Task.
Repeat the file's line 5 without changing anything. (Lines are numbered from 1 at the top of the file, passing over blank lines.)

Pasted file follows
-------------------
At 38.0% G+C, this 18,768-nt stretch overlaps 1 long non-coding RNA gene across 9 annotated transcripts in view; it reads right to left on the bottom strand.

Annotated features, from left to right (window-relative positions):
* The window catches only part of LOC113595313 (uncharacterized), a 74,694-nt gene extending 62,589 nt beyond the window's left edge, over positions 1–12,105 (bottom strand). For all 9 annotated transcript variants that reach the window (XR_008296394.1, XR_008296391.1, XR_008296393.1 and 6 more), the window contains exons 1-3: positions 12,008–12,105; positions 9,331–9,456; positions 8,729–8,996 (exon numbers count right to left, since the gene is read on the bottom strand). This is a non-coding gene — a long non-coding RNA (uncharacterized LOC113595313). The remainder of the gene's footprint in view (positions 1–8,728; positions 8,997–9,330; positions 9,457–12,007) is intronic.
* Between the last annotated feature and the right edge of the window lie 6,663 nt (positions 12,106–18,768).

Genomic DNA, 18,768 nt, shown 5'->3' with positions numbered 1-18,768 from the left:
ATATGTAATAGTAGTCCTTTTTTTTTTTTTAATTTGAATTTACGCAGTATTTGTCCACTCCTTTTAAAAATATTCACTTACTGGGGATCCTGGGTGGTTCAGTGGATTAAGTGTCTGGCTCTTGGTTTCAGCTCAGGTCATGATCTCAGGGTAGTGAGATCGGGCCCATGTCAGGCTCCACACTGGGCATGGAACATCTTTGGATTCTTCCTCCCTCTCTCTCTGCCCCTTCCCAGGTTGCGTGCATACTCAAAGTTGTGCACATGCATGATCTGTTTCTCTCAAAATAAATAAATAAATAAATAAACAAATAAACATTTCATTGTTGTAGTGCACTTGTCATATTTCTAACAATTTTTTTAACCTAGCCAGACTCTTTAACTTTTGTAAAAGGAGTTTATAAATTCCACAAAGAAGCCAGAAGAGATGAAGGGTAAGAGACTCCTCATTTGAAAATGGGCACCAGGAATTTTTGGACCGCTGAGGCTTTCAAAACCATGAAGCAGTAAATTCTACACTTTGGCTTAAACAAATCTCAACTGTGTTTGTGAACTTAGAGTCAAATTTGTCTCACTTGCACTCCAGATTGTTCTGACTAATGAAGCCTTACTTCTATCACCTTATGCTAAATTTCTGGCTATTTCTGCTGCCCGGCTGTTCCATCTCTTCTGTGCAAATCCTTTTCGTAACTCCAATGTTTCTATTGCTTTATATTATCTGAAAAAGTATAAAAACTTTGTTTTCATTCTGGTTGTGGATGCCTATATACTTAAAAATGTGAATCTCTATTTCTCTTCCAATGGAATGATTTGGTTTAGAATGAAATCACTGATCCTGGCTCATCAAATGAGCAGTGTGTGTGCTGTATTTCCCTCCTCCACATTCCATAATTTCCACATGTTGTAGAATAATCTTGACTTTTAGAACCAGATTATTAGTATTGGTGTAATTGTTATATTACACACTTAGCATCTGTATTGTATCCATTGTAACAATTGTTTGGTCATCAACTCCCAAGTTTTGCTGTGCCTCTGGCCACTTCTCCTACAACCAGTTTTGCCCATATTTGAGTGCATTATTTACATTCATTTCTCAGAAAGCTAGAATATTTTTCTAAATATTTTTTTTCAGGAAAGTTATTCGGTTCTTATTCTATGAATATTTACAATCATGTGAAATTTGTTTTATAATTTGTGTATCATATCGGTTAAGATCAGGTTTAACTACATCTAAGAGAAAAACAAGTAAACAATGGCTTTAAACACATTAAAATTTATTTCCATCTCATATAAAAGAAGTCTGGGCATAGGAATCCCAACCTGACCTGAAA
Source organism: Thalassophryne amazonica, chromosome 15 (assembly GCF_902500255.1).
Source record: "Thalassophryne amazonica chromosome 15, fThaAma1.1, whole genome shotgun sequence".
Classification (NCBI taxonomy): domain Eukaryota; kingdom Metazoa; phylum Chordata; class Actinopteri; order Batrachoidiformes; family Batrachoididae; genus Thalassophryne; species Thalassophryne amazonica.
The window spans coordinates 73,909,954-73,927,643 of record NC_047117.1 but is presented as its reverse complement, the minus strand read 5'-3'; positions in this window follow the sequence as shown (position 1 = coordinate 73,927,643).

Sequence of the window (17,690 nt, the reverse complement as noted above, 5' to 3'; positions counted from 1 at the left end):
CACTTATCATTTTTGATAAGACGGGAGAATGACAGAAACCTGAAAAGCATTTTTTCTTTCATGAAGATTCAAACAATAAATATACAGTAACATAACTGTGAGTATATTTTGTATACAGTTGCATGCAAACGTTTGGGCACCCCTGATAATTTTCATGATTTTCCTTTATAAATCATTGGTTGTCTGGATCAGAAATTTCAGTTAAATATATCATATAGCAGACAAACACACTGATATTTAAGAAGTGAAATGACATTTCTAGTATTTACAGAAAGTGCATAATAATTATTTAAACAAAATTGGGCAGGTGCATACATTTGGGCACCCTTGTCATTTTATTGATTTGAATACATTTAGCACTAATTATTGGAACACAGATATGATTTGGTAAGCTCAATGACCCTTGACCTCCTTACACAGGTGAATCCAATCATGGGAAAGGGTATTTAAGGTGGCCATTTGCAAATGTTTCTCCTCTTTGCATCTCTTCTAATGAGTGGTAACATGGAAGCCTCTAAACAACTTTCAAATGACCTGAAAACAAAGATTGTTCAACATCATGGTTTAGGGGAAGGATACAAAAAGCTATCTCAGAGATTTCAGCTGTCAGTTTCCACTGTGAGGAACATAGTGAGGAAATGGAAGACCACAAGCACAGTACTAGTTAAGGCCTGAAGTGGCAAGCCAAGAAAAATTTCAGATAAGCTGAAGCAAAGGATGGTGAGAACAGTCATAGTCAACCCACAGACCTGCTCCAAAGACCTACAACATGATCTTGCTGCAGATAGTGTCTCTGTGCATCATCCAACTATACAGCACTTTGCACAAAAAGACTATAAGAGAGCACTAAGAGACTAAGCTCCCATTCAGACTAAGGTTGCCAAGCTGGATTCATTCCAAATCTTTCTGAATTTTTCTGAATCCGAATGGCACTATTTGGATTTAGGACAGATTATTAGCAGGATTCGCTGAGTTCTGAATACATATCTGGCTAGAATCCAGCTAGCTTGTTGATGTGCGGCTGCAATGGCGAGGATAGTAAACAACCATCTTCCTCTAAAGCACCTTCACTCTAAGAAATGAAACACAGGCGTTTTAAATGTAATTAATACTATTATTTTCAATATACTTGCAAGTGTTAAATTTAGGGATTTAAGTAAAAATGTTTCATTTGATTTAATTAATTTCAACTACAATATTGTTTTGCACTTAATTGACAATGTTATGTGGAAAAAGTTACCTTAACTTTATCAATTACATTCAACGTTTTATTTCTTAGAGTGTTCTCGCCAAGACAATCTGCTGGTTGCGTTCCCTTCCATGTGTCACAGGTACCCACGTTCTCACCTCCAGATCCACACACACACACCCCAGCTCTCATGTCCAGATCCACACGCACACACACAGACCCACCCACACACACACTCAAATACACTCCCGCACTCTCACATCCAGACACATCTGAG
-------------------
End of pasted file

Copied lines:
Genomic DNA, 18,768 nt, shown 5'->3' with positions numbered 1-18,768 from the left: